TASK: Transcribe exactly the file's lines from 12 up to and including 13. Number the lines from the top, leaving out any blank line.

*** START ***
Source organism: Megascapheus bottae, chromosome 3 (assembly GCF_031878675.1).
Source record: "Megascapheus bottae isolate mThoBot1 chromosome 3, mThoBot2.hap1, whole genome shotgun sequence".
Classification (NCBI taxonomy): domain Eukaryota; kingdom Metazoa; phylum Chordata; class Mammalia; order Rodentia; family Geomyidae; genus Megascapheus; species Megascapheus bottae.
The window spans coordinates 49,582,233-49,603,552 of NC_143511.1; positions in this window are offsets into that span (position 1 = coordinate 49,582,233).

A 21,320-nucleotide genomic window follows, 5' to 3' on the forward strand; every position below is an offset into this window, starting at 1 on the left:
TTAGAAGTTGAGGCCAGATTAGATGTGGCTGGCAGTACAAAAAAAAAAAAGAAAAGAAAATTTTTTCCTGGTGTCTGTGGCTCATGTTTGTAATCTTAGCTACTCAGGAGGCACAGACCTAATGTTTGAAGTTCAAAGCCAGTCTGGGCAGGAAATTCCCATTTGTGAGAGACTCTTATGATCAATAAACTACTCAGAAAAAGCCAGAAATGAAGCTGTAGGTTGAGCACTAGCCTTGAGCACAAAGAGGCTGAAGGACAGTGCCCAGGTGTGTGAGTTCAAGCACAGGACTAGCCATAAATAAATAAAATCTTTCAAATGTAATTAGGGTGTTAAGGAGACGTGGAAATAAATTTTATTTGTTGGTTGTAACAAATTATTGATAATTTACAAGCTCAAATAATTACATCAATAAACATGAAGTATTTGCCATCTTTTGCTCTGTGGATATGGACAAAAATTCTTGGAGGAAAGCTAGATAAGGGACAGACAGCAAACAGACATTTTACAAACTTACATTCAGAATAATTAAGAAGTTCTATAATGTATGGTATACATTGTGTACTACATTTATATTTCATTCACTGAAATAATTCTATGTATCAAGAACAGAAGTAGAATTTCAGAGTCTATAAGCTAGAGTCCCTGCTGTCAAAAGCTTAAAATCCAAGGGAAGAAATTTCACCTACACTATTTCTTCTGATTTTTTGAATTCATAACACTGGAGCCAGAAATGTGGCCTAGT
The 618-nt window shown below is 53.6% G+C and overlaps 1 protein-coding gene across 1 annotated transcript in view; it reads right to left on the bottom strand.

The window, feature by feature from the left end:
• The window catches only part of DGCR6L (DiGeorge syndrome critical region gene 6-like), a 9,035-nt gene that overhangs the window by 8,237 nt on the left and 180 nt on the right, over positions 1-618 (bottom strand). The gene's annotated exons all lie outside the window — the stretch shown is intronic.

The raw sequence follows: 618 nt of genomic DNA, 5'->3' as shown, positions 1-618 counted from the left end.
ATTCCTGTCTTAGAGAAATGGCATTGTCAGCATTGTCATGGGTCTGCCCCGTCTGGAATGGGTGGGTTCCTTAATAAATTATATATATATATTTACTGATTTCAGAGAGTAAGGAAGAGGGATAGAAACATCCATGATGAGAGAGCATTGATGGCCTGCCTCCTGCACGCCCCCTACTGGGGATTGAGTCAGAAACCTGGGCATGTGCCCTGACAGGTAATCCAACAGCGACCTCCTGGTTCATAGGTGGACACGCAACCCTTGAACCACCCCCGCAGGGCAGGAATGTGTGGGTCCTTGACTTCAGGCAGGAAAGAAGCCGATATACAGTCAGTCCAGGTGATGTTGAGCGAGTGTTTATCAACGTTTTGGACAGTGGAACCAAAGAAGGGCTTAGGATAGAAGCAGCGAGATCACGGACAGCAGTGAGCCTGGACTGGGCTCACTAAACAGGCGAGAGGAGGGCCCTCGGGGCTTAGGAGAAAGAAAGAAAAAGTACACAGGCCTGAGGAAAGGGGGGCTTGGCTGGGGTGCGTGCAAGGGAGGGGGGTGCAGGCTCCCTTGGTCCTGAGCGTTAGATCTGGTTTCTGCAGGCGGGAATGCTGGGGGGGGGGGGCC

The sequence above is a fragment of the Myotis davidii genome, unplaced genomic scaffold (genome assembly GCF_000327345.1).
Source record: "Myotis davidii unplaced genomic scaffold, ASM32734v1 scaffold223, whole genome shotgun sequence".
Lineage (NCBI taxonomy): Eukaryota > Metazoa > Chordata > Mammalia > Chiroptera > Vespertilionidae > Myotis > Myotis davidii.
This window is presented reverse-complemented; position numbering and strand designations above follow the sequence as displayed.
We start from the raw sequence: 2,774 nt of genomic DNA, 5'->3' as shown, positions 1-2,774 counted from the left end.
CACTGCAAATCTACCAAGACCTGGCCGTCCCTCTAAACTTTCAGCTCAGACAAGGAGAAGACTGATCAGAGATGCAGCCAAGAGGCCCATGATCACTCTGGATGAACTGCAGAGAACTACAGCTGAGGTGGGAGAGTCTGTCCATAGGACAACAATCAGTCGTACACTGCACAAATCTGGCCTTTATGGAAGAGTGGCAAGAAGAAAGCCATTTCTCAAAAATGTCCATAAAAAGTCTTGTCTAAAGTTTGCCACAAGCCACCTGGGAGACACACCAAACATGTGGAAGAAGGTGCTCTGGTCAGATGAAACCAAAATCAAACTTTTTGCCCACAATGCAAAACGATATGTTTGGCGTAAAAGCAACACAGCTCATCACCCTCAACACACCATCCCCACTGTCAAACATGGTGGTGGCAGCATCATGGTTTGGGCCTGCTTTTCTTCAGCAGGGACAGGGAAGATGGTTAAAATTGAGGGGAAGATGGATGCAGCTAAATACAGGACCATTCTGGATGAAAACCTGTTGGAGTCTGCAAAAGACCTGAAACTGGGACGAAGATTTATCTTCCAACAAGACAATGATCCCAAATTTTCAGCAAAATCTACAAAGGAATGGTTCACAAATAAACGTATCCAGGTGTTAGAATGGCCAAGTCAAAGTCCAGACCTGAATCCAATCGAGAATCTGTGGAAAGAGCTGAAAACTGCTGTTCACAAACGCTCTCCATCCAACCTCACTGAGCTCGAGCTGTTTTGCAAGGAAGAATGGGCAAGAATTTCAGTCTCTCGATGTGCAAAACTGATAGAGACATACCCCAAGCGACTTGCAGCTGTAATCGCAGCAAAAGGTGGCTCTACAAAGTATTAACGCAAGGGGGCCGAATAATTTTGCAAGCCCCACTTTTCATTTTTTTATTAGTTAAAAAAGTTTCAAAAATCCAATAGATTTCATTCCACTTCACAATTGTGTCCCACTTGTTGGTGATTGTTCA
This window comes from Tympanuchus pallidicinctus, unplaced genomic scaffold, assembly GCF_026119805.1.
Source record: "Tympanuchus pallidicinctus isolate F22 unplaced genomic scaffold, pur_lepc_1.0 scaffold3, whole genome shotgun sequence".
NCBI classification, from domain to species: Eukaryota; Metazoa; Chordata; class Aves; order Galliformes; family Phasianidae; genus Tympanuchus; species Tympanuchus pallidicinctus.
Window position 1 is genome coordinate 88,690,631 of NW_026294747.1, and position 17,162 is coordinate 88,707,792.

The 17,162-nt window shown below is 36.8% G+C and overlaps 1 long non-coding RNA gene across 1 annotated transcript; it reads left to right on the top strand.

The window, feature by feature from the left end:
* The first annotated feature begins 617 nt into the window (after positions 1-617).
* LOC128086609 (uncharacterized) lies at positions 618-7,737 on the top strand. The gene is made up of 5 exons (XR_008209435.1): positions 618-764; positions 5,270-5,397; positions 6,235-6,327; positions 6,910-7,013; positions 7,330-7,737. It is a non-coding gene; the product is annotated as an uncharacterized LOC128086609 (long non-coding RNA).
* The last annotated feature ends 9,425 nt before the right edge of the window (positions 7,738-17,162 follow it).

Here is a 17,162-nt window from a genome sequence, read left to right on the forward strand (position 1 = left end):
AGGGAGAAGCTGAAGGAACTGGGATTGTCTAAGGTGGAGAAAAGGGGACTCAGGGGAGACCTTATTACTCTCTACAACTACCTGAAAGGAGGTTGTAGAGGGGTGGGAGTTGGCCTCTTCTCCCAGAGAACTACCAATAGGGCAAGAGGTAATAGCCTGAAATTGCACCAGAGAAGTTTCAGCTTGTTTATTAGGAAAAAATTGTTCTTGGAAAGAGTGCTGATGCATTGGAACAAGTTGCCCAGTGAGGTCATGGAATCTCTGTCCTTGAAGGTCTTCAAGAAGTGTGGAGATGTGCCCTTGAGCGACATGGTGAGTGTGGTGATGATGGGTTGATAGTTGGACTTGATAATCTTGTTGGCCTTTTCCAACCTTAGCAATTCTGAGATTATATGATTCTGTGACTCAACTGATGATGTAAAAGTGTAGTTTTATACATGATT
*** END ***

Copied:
The sequence above is a fragment of the Myotis davidii genome, unplaced genomic scaffold (genome assembly GCF_000327345.1).
Source record: "Myotis davidii unplaced genomic scaffold, ASM32734v1 scaffold223, whole genome shotgun sequence".